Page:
Talent acquisition is often considered the same thing as recruitment—the process of finding and hiring talent. However, in a forward-thinking organisation, talent acquisition is much more than that. Recruitment is about filling vacancies. If an organisation focuses only on short-term recruitment, they can end up with high turnover rates and stunted growth. By contrast, the talent acquisition process is more complex. It requires organisations to deeply understand their business priorities and use this knowledge to plan for future workforce needs. In short, it aims to align in-house talent with company vision.
What will make you an attractive company to potential new employees? It doesn’t have to be overly complicated here are a few simple suggestions on how to become an attractive employer:
- Listen & Observe – by observing the ways your workers tackle certain tasks, managers can identify whether there is a talent gap within your organisation.
- Focus Groups – using employee focus groups can further identify ways of working and enable managers to review the nuts and bolts of a person’s role.
- Don’t over-complicate your application process
- Sell the opportunity – potential employees want somewhere they feel they can thrive so use your website and social media platforms to promote employee benefits.
- Bring your career pages to life – your company website will be where over 50% of candidates will head to.
- Communicate throughout – It makes a more positive job-hunting experience all round even down to the rejection communication.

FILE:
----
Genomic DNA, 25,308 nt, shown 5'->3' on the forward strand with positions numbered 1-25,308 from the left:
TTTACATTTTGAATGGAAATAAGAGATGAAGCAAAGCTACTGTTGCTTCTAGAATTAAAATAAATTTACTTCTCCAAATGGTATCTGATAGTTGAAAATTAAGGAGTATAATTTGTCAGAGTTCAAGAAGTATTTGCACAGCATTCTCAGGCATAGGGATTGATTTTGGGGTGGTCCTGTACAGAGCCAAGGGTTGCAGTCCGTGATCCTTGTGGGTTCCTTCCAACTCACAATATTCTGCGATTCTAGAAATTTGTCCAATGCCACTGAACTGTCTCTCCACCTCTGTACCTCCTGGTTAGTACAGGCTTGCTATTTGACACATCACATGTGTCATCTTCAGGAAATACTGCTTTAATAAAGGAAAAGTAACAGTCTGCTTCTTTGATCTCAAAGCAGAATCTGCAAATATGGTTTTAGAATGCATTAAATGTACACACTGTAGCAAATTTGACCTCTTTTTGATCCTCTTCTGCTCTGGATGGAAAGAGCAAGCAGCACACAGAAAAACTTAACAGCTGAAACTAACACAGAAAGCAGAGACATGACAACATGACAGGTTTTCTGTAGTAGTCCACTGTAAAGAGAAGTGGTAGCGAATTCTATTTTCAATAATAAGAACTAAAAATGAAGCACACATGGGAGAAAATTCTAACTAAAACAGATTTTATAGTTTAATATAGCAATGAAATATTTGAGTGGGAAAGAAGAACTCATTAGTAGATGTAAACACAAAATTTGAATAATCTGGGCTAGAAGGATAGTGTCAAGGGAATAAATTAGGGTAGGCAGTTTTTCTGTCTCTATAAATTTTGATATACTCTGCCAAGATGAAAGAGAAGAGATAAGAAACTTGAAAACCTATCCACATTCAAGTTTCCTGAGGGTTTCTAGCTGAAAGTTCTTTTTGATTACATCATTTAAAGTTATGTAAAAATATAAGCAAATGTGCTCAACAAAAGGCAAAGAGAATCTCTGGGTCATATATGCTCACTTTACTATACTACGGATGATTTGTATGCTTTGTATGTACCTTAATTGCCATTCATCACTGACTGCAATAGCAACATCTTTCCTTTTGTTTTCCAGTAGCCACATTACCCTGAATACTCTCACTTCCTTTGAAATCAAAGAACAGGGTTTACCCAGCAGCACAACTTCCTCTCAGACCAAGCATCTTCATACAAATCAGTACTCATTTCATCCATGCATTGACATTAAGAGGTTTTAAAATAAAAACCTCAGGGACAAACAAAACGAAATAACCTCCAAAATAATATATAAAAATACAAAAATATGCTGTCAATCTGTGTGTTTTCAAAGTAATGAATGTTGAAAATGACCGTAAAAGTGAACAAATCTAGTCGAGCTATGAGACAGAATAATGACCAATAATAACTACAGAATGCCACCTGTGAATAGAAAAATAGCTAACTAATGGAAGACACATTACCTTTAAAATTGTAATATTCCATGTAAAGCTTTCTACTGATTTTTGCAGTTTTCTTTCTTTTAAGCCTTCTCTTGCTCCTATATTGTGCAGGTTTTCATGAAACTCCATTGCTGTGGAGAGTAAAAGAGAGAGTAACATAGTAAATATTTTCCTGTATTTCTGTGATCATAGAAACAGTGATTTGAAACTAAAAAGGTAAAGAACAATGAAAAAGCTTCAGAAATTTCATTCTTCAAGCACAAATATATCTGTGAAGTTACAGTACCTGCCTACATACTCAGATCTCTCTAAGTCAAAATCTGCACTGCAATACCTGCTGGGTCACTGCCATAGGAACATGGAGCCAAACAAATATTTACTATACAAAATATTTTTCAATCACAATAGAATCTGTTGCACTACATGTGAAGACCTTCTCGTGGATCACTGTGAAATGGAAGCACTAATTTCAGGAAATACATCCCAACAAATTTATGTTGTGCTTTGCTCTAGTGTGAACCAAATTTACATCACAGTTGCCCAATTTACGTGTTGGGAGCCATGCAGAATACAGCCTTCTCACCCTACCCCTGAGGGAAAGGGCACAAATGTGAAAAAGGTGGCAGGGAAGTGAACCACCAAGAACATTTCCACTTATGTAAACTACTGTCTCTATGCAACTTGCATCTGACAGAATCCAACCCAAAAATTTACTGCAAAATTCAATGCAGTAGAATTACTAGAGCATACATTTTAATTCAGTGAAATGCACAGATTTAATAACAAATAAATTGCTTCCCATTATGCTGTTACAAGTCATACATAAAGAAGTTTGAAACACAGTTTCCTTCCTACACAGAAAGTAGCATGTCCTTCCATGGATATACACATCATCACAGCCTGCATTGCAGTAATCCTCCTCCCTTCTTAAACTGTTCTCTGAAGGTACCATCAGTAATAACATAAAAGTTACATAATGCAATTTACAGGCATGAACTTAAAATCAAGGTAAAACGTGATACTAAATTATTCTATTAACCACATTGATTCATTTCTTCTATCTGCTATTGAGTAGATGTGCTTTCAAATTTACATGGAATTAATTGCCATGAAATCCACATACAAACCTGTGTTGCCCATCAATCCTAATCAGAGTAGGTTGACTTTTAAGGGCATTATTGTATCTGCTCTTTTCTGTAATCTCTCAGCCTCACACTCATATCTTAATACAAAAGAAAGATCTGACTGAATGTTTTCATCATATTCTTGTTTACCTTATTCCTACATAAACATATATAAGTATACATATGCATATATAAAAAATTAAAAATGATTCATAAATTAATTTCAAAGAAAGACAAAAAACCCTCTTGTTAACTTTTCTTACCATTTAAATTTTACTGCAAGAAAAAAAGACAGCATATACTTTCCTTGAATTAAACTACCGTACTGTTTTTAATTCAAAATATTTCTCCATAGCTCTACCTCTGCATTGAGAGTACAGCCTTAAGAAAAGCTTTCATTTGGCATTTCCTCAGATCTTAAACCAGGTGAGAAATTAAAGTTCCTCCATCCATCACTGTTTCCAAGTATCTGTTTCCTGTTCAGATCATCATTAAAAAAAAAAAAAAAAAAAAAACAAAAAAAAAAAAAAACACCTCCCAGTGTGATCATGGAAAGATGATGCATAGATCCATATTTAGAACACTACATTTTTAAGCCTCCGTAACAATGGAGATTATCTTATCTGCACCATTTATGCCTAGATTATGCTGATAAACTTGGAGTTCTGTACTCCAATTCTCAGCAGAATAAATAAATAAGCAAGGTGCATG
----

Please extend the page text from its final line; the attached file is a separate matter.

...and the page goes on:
- Keep it simple – Make sure you read the CV and ask the questions to ensure the candidate will fit into your current teams dynamic not just based on their skill set.
When interviewing, there are many different ways to read a candidate without asking direct or closed questions. There will be other key indicators you make pick up on such as body language, do they talk openly with pitch and expression.
Following the S-T-A-R method is a good way of measuring a candidate’s passion for certain subject areas and will help identify if they are a lifelong learner or someone just looking for a stop gap.
It may also be worth getting feedback from someone who wasn’t in the interview for example the receptionist who may have seen them waiting and can offer comment on their actions prior to stepping through the interview door.
At Futureproof, we are fully aware of the importance of attracting, developing and retaining talent. Come and take to us about our Recruitment and Interviewing Skills workshops or take a look at our full range of short courses by clicking here – www.futureproof-training.co.uk